Two Republican City Council candidates think Alexandria needs two high schools and believe voters in the city should decide.
Keith Burner and John Reardon expressed their views in a letter to Mayor Kerry J. Donley. "The hallmark of any democracy is the ability of the people to participate in decisions which will affect their lives, their children's education, and their pocketbooks," the two wrote.
"The current $79 million proposal to destroy T.C. Williams High School will impact all three. In fact, we the people of Alexandria have not had a chance to examine your plan, let alone to explore alternatives in the light of a cold and reasoned debate. As a candidate for City Council, I ask that you permit such a public referendum on the plan, to be held at, or shortly after, the upcoming May 6 election for mayor and City Council members. My fellow City Council candidate, Keith Burner, joins me in this request.
"I understand that there have been School Board meetings on this subject. But only 15 percent of Alexandrians have children in the public schools, and of those, even fewer folks have kids attending high school. So, little attention has been paid to this issue up until now."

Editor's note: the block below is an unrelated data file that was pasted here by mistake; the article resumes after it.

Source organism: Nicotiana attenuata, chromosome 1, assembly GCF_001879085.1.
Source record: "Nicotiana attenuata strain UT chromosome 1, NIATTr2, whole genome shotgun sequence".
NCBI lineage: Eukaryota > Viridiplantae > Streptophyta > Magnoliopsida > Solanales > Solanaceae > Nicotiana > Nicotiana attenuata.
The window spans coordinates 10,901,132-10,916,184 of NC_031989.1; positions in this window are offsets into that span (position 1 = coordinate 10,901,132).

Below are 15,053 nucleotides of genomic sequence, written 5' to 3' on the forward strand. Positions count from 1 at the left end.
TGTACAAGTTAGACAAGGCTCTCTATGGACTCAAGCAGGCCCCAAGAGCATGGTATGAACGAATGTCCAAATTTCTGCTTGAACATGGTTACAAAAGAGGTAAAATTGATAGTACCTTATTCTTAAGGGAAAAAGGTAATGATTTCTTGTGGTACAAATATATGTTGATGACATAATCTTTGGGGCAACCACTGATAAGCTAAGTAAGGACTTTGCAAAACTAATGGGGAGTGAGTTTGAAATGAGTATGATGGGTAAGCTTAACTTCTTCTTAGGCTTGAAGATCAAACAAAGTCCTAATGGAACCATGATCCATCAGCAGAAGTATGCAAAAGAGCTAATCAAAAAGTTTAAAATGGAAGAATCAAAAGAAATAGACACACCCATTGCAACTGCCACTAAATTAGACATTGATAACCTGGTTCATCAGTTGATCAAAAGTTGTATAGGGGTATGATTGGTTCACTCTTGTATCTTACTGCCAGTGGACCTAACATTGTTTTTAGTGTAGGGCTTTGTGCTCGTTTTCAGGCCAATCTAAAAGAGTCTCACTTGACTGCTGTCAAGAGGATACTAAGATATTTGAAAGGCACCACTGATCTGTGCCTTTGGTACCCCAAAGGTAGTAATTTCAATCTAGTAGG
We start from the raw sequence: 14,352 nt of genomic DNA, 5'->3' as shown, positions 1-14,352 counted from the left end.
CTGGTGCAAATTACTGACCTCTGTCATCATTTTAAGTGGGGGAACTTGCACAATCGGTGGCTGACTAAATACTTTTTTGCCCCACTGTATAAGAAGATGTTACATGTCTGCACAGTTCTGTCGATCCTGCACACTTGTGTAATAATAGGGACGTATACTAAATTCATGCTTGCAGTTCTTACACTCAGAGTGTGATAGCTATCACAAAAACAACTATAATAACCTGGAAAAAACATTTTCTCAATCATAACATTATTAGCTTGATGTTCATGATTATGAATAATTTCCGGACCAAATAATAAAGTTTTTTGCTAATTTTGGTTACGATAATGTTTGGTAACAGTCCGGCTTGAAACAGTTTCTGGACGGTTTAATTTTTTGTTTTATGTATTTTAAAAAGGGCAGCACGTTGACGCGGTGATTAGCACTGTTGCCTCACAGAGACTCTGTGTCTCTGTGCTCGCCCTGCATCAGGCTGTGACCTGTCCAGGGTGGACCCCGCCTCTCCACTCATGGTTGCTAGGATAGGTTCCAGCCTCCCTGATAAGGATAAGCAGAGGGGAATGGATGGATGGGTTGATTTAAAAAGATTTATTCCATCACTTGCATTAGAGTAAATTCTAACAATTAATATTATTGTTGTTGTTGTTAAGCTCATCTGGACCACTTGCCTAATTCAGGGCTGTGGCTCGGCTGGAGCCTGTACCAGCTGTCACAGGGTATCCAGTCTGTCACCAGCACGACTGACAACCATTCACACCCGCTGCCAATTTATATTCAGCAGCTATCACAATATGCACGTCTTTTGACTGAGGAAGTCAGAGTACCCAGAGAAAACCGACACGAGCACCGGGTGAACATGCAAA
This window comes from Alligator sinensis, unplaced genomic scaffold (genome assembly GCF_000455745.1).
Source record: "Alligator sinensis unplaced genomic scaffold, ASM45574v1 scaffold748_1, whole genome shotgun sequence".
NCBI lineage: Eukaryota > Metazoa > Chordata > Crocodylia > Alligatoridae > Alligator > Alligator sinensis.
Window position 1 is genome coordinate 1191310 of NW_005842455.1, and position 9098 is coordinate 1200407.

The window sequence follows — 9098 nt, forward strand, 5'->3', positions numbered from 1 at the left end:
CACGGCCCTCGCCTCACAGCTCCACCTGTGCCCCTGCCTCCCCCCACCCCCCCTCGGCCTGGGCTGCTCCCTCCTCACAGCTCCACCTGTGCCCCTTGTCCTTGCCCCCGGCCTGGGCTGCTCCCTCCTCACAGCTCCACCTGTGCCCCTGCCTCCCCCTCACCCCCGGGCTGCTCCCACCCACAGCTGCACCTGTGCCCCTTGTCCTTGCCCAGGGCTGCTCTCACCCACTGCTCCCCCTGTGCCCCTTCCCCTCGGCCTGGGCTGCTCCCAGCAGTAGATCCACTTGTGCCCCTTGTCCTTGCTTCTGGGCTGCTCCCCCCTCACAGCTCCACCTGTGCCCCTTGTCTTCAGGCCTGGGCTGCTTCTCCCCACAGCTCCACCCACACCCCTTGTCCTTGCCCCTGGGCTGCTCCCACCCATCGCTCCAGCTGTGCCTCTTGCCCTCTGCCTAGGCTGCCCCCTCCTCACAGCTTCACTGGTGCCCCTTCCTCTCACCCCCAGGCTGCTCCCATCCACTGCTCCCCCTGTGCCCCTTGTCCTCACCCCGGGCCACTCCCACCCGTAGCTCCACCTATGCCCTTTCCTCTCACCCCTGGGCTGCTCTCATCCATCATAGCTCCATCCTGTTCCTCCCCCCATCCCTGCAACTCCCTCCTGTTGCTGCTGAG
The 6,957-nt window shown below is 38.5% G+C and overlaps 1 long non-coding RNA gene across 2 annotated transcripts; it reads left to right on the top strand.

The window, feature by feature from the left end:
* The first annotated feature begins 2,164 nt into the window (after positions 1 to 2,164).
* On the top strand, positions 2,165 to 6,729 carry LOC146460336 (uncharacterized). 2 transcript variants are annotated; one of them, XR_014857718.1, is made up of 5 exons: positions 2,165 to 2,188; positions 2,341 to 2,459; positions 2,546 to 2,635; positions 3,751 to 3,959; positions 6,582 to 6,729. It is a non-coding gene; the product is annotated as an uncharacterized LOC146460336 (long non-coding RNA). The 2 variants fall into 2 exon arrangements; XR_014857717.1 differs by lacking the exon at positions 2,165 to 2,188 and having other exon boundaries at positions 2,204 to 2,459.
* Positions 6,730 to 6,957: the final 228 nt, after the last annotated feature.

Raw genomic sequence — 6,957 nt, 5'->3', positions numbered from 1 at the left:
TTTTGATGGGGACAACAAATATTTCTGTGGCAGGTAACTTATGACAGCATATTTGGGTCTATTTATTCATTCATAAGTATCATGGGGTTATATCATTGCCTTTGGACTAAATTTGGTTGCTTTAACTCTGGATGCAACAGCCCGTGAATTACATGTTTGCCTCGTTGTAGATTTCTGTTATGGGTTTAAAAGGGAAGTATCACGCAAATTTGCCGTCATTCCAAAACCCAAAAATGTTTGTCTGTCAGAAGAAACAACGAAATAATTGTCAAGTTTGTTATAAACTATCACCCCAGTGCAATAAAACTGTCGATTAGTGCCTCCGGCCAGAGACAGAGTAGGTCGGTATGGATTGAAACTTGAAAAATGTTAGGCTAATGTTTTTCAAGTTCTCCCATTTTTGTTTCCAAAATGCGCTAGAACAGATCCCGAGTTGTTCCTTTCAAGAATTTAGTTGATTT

DONLEY RESPONDED to the request saying, "The proposal has several problems," he said. "First of all, we would need to acquire land in order to build another high school. Presuming that we could find such property, the cost would be around $1 million an acre. We would need around 30 acres of land or more for such a school. Then, there would be the cost of demolishing buildings that are currently on that land even before we could begin building another school.
"We would still have to renovate the current school no matter how many students attend it. We have been told that the cost of renovation is nearly that of constructing a new building. I don't see any cost savings there.
"Finally, there are the redistricting and educational issues that the School Board would have to confront if two high schools were built, not an insignificant issue. I just don't think that the plan is an option, but the proposal probably should have been taken to the School Board before it was brought to us," he said.
The current school serves just over 2,000 students, a large high school by any standard. Educational research indicates that the optimum size for a high school is about 850 students, meaning that, optimally, Alexandria would have three high schools.
Burner has seen the research. "Smaller school environments facilitate better learning for our children," he said. "Kids at T.C. Williams did not meet the 70 percent passing rate on three of the five Virginia SOL [Standards of Learning] exams last year. In Hampton, where there are 23,000 students in the school system, there are four high schools. Students in those smaller schools had a pass rate of 82 percent on the SOL exams. I think that we want to create the best possible learning environment for our kids. They deserve no less," he said.
JOHN PORTER IS the principal at T.C. He responded by saying, "We do have a large school. That is why we are looking at dividing the new school into smaller learning centers or ‘houses.’ We want students to feel that they are in a small school within our larger school."